Many of us have made a life of hoping to get chosen for jobs, chosen for awards, chosen for acceptance from people, structures and corporations bred on white supremacy. We’re hoping to get chosen by people who can not see us. Knowing that they hate and terrorize us doesn’t stop us from wanting to get chosen. That’s the crazy thing. Everything about this country told Grandma, a black woman born in Central Mississippi in 1920s, to love, honor and forgive white folks. And this country still tells me, a black boy born in Mississippi in the 1970s, to titillate and tend to the emotional, psychological and spiritual needs of white people in my work.
Kiese Laymon makes me want to hang up my keyboard and forget about writing on the regular. His piece for The Guardian, “Black churches taught us to forgive white people. We learned to shame ourselves” is no exception.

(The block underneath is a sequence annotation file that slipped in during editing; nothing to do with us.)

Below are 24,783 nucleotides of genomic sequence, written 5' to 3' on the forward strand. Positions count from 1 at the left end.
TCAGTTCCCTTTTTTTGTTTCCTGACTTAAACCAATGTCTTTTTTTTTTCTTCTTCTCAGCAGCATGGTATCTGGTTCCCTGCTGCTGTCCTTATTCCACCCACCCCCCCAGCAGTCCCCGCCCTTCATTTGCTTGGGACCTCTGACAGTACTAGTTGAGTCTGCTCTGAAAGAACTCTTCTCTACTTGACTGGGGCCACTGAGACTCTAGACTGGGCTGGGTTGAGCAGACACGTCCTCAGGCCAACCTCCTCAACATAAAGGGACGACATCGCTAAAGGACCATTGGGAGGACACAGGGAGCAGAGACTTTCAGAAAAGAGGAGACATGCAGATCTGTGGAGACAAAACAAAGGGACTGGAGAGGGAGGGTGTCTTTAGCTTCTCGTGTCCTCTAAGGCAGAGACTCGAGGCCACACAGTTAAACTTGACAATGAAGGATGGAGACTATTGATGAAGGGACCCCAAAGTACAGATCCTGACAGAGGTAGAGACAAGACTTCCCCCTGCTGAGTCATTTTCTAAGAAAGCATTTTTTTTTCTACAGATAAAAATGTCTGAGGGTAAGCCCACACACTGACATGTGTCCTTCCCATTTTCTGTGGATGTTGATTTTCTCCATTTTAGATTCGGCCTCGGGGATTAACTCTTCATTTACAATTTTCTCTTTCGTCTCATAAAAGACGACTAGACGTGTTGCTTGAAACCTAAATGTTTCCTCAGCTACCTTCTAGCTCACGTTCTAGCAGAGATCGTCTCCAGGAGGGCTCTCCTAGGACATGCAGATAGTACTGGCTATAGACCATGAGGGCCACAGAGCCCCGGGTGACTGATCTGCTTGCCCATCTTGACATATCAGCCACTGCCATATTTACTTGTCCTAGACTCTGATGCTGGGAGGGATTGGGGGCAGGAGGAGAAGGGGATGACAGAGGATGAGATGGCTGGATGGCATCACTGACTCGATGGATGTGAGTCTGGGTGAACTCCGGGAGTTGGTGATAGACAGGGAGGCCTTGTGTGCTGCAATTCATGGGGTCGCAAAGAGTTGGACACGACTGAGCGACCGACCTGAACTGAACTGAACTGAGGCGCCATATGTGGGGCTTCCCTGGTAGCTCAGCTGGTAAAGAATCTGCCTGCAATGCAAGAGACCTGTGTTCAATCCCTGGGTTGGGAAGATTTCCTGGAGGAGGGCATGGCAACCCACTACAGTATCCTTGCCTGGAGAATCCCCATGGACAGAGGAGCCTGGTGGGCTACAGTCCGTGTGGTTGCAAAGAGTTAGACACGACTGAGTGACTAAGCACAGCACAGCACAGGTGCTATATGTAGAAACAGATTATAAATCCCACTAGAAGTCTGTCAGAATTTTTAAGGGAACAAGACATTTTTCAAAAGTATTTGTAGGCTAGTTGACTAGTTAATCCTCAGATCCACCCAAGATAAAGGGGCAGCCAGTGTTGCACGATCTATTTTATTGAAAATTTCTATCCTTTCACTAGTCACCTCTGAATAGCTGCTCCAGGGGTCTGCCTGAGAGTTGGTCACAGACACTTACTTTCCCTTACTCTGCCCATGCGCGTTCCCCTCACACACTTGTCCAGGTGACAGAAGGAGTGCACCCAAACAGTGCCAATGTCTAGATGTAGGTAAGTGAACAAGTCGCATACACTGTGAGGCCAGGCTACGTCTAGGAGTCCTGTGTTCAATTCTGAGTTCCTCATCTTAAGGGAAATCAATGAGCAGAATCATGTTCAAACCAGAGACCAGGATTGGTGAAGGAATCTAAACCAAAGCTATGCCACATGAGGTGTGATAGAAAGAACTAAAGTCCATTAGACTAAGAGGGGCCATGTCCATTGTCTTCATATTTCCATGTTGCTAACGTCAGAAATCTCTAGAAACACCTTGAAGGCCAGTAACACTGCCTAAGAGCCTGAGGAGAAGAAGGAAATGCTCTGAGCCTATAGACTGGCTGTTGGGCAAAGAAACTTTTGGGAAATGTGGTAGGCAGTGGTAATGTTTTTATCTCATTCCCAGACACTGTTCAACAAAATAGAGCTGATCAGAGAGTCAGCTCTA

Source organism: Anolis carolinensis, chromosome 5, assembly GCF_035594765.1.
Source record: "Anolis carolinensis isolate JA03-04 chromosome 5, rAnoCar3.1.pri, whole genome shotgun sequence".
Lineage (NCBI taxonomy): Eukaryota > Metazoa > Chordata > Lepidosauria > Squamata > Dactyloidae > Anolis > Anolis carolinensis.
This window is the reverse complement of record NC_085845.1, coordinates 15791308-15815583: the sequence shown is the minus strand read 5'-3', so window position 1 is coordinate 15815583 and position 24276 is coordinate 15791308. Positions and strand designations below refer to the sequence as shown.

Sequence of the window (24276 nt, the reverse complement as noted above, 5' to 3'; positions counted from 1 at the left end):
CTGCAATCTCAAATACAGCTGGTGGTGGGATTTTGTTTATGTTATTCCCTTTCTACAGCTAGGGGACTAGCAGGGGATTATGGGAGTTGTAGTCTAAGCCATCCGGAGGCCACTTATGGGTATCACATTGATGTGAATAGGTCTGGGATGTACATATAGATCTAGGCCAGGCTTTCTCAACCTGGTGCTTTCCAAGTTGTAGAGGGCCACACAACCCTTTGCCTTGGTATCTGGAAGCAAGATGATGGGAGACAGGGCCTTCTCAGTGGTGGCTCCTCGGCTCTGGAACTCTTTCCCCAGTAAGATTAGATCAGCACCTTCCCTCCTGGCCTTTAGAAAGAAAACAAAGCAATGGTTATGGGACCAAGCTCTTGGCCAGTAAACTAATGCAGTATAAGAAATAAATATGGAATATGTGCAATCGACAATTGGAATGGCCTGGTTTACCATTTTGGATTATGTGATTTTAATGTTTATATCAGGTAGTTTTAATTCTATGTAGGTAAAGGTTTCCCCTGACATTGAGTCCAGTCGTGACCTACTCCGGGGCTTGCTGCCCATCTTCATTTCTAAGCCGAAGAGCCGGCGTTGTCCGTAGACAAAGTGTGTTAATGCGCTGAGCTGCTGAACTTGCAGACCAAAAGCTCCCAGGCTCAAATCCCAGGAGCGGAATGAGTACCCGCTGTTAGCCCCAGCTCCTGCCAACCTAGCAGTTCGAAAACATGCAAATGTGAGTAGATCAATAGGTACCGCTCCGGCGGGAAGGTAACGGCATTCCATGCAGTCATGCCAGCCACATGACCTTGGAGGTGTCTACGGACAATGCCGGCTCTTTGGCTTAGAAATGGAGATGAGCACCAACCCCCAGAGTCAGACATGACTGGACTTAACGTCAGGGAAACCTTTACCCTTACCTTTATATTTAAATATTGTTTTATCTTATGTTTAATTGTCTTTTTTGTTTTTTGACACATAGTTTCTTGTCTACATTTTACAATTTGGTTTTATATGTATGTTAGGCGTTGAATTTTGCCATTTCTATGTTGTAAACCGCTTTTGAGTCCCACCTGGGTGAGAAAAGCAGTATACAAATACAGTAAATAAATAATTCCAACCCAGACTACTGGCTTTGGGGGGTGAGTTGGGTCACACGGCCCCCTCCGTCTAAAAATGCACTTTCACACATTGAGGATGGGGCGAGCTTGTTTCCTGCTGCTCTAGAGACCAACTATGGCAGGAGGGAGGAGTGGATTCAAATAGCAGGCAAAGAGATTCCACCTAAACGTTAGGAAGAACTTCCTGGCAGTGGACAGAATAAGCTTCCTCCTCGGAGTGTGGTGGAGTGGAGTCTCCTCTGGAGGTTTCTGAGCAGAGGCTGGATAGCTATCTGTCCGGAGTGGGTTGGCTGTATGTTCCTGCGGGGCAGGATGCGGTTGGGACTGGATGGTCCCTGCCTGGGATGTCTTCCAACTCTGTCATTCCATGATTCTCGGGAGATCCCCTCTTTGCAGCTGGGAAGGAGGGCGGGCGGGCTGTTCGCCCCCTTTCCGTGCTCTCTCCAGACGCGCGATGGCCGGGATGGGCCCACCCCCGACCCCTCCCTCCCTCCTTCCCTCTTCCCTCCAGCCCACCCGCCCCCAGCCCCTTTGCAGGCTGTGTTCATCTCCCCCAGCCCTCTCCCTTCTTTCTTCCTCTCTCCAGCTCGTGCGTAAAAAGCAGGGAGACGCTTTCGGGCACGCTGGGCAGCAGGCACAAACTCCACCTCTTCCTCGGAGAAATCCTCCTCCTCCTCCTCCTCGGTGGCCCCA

As I’m inclined to do, I try to relate articles like this with my experience as a black professional in a predominately white profession. My reluctance to put myself forward for jobs, speaking opportunities, or even acceptance from people is my way of staging resistance. Why participate in rituals and structures that aren’t designed with me in mind, and are only invested in supporting my success if I perform in such a way that makes me visible to them? This resistance often comes with a high price; visibility and professional accolades sometimes come at the expense of my own sense of worth.
We bond with our captors1, develop sympathy for them, and become convinced that their way is the only way. The indignities and traumas continue to mount, but we smile, we dance, we submit papers and answer calls for proposals, because the alternative is professional obscurity.
It is insanity.
- This phenomenon is also known as stockholm syndrome. ↩